Senate Bill 2510 is a blueprint for Hawaii’s energy independence
The louder the voices get, the more obvious this becomes. All talented energy developers – including residential and commercial solar – understandably want their technology to be a dominant presence on Hawaii’s power grid.
I don’t blame them. They have worked hard to integrate renewable technologies into our homes and businesses, and federal and state tax incentives have provided once nascent and expensive applications with the ability to compete with subsidized fossil fuel production.
Renewable energy has transformed our energy supply pipeline and paved the way to our clean energy future. We need many cost-effective alternatives to replace our aging oil production infrastructure.
The thing is, it’s not enough. It was easy to pick the fruits within reach. Now comes the challenge and it will spark debate.
If it were easy, the world would already be 100% renewable. We need a plan to make sure we have both intermittent renewable power and firm power on the grid so we can completely end our reliance on fossil fuels while providing Hawaii with a stable and reliable network.
Do not mistake yourself; we desperately need all the solar and wind power we can get. In Hawaii’s unique environment, wind and solar are clearly vital, but even here they cannot guarantee on-demand power 24/7/365. With current four to six hour battery storage technology, wind and solar are intermittent power solutions – essential to meet some demand but not sufficient to ensure power will be available to meet demand. at one point.
And the industry doesn’t know when there will be major breakthroughs that will improve this technology. What if it only happens after 2045?
Sudden drops in supply due to cloud cover, Kona winds, or even oversupply call into question the ability to maintain a stable energy supply. We need a firm generation to cushion these abrupt changes to keep the lights on. Defined as a power source that can guarantee 24/7 power under all conditions, firm power must be present even in sleep mode.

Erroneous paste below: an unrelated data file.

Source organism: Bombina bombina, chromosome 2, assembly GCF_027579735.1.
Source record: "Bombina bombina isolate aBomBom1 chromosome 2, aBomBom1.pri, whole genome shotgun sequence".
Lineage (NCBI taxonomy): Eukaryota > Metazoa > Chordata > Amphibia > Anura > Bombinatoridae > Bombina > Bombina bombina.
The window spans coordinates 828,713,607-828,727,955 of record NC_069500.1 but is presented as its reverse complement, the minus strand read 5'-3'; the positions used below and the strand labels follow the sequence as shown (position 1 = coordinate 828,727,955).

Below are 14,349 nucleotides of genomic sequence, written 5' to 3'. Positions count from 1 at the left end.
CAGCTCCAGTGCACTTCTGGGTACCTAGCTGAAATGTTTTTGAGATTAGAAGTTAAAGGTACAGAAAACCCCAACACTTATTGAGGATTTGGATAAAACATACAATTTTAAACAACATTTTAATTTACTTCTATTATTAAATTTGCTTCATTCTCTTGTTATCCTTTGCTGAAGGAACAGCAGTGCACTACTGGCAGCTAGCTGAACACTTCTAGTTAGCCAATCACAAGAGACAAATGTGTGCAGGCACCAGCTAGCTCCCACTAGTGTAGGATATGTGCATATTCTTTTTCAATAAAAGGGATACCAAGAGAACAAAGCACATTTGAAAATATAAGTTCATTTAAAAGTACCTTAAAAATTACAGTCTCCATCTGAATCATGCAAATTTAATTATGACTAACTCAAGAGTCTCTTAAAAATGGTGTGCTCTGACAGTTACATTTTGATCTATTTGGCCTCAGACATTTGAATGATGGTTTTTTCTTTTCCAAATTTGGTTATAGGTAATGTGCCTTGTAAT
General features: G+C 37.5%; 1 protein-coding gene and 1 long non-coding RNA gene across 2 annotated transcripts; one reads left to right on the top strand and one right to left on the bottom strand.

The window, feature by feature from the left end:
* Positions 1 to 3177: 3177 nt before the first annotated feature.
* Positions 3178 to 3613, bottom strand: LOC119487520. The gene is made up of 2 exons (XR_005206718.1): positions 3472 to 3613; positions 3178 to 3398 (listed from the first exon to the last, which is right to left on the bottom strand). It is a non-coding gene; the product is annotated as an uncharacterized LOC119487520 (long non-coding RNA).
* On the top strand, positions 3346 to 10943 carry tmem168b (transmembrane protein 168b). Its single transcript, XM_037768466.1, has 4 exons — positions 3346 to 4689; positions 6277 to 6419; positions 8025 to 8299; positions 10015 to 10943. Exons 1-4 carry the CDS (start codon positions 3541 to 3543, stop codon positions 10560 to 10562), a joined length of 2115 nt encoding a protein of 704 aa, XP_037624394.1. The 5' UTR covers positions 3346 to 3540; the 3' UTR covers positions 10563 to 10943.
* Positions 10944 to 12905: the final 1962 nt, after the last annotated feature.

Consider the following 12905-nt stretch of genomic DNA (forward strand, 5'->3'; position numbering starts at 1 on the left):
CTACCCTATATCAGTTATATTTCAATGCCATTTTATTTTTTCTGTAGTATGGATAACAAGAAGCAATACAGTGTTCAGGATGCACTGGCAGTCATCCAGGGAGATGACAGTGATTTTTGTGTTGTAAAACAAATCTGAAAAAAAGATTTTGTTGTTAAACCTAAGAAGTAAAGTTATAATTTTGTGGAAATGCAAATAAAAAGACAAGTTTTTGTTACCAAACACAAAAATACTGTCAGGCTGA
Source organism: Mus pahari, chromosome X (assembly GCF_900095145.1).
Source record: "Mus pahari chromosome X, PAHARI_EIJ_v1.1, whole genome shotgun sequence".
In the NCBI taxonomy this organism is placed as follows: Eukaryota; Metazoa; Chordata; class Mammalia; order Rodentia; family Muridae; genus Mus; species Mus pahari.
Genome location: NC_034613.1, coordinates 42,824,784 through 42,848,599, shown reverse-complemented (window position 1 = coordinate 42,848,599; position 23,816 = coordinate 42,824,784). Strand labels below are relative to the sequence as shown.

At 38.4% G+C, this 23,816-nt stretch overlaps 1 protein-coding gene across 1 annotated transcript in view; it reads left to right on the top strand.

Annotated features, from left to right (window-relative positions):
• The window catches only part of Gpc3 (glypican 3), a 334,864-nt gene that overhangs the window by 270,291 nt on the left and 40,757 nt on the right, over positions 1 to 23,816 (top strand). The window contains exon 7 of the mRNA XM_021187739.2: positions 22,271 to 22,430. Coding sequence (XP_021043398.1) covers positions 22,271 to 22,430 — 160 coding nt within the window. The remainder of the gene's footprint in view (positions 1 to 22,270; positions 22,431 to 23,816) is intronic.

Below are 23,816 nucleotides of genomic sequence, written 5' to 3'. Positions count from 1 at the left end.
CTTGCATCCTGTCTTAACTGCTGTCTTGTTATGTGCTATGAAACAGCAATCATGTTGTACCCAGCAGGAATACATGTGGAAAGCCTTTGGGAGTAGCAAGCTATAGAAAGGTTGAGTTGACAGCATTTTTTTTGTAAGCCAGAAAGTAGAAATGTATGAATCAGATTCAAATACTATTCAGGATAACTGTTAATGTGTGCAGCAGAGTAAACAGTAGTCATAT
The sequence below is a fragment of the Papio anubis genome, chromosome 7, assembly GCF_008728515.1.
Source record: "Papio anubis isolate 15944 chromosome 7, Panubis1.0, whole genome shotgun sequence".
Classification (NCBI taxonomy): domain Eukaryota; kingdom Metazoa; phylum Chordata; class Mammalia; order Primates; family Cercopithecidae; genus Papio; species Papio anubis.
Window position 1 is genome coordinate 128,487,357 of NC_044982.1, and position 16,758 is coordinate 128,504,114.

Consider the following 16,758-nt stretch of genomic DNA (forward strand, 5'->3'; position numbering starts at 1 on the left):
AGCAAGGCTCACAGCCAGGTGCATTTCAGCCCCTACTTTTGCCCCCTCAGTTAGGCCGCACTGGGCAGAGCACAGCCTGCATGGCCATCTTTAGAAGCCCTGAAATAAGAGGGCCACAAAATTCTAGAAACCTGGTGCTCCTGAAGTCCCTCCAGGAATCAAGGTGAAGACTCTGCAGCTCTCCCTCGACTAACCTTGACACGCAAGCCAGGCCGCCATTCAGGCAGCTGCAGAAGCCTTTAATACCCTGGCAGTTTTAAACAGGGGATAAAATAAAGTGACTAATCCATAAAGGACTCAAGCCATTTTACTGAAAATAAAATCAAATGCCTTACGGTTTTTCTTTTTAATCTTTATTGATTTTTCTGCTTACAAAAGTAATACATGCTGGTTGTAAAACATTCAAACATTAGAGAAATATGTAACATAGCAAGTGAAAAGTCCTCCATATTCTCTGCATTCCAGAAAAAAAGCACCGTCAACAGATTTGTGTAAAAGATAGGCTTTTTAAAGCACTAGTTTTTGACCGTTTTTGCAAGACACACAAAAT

Today’s firm electricity generation comes primarily from imported carbon-emitting petroleum. It must be replaced by our various natural and self-sufficient resources such as geothermal energy, bioenergy and pumped hydroelectricity. Some predict it may also come from 24×7 batteries when the technology can become affordable.
Over the summer, members of the Senate Ways and Means Committee were invited to visit energy projects throughout the state, and we convened key state energy stakeholders – the Commission Utilities, the State Bureau of Energy, Hawaiian Electric, and the Island of Kauai Utilities Cooperative. It became alarming that there was no strategic energy plan developed by the state to transition Hawaii to a reliable, carbon-free future.
The latest plan, created by the Office of Planning in 1996, aimed to free itself from the stronghold of imported oil. The world has changed in 26 years, but our dependence on oil has not.
The bright spot from these meetings was the taxpayer-owned cooperative, KIUC, where its well-thought-out sustainable plan that includes firm and diverse renewable technologies has enabled it to achieve levels as high as 100% renewable generation. Those who say it can’t be done are simply wrong, no matter how important and valuable the energy source chosen for our complete energy solution.
The world has changed in 26 years, but our dependence on oil has not.
Senate Bill 2510 is not a mandate and does not choose the favorites among the various resources. In fact, it’s the opposite. It is a roadmap to guide Hawaii toward an abundant mix of intermittent power and firm renewable energy solutions so that our grid can meet the growing demand it plans to generate electricity without fossil fuel by 2045.
Every state in the country is considering the real possibility that demand will soon exceed grid capacity, especially with the mantra of electrifying everything, wreaking havoc on large swathes of the country with grid outages and blackouts. Here in Hawaii, we don’t have the luxury of sharing resources with neighboring networks. We are alone, which makes it imperative to get it right.
Three years ago, lawmakers were reassured by regulators that decommissioning Oahu’s reliable and affordable coal-fired power plant would be safe because it would be replaced by a single type of renewable energy source, solar and battery. It is reported by Hawaiian Electric that of these 19 projects initially promised, only one will be delivered on time and the other 18 delayed or canceled.
No contingency plan has been created. And no plan has been made for Maui knowing that they have to retire two firm installations in three years.
Time is running out and we can’t keep crossing our fingers that these delayed, interrupted and troubled efforts will somehow save the day. It is irresponsible to continue to put our entire energy future into one technology basket and expect it to provide a stable grid.
SB 2510 looks to the future, offering a plan to bring firm and intermittent sources to our grid, setting goals and recommendations to guide the process and lead our energy partners to collectively ensure we can end our dependency to fossil fuels. This is what we promised, and this is what we must do.
Ignoring the elephant in the room will not make it disappear. And if we don’t act, we could end up in the dark.